The news about fungal meningitis from steroid injections has many back pain sufferers wondering if they should now avoid the shots entirely. Our medical experts say no: The deaths and health problems currently being reported are associated with three batches of the drug made by a single pharmacy. And steroid injections sometimes do seem to help relieve debilitating back pain. But our experts also caution that the injections should be used only for specific kinds of back pain, and even then only if a number of simpler methods have been tried first and failed, and if a number of precautions are carefully followed.
The Centers for Disease Control and Prevention says that as of Monday morning 200 people in 14 states have been found to be infected with fungal meningitis, and 15 have died from it. All of them were linked to a steroid product made by New England Compounding Center in Framingham, Mass. The CDC has an online map that shows the states affected and lists the clinics that received the contaminated product. The CDC also has advice on what people should do who think they might have been given one of the injections.
Our medical experts say that the injections pose other concerns, too, and offer limited benefits. "The vast majority of people with lower back pain don't need the shots," says Orly Avitzur, M.D., Consumer Reports medical adviser and neurologist. Their benefits seem limited mainly to people with lower-back pain that also travels down the buttock or leg, according to guidelines from the American Pain Society, the American Society of Interventional Pain Physicians, and the American Academy of Neurology.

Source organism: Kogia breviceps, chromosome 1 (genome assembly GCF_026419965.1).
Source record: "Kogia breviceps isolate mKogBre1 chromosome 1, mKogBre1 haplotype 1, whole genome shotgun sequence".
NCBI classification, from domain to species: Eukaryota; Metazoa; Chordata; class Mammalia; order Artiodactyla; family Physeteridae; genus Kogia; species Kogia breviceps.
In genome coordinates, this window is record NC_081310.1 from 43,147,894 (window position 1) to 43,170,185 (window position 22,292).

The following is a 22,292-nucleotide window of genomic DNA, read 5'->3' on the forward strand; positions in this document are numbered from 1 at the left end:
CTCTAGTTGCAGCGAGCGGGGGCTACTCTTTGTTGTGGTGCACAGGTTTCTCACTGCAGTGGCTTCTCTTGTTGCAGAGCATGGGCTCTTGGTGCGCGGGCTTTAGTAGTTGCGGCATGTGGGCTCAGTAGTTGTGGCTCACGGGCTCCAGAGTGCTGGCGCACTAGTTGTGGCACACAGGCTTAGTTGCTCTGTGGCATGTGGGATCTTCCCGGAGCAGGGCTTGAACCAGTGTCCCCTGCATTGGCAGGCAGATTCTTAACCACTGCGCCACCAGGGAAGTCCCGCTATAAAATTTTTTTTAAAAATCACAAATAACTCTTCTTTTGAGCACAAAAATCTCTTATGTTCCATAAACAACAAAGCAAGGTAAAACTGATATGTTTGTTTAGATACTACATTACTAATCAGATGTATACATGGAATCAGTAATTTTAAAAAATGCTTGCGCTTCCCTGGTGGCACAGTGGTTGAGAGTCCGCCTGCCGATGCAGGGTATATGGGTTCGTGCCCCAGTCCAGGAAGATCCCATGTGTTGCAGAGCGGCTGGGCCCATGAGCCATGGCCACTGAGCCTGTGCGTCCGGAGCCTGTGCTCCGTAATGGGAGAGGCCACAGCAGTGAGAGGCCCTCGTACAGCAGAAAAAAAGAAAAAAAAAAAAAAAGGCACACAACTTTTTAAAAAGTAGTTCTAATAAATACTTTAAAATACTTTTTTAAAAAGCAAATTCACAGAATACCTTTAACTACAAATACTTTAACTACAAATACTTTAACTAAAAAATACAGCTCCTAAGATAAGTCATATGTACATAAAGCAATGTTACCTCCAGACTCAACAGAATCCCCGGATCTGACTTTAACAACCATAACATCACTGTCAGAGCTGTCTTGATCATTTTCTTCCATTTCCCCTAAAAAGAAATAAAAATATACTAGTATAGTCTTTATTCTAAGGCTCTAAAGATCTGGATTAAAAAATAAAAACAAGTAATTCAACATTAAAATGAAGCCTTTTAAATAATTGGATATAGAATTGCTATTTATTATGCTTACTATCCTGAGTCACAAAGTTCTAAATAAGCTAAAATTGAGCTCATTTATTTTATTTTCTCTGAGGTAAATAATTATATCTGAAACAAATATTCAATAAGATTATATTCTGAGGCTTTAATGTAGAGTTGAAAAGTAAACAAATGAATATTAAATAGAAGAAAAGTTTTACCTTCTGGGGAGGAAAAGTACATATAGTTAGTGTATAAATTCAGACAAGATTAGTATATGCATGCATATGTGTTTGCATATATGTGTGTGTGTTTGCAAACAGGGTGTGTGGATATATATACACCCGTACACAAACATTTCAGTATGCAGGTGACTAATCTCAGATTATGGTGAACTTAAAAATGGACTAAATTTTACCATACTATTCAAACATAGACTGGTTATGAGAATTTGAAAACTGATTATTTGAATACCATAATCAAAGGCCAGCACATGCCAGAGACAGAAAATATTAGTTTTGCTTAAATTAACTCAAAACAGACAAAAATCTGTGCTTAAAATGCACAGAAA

And our analysis of the shots last year found that even in those cases the shots typically provide only short-term relief, and don't do much to reduce the need for surgery or provide pain relief beyond three months. But they can help people through a particularly painful stretch, which might allow them to, for example, start an exercise program, or use them as a last-ditch effort to avoid surgery.
In addition, the shots can cause a number of side effects, ranging from minor and short-lived ones such as headaches and dizziness to rare but potentially deadly ones. Those include not only meningitis but also damage to the spinal cord, nerve injury, and an epidural abscess, which can cause incontinence, urinary retention, fever, and back pain.
For those reasons, our experts say that most people with back pain, including pain that radiates down the leg, should start with simpler measures. Those include over-the-counter drugs like acetaminophen and ibuprofen, hot and cold compresses, physical therapy, exercise, and nontraditional therapies such as acupuncture, massage, and spinal manipulation.
If those measures don't help, shots might. But even then, you should take steps to make them safe. That includes getting medical clearance from your doctor and seeing an experienced practitioner.
For details, see our report Steroid injections for lower-back pain: Worth a shot? and our comprehensive guide to treating back pain.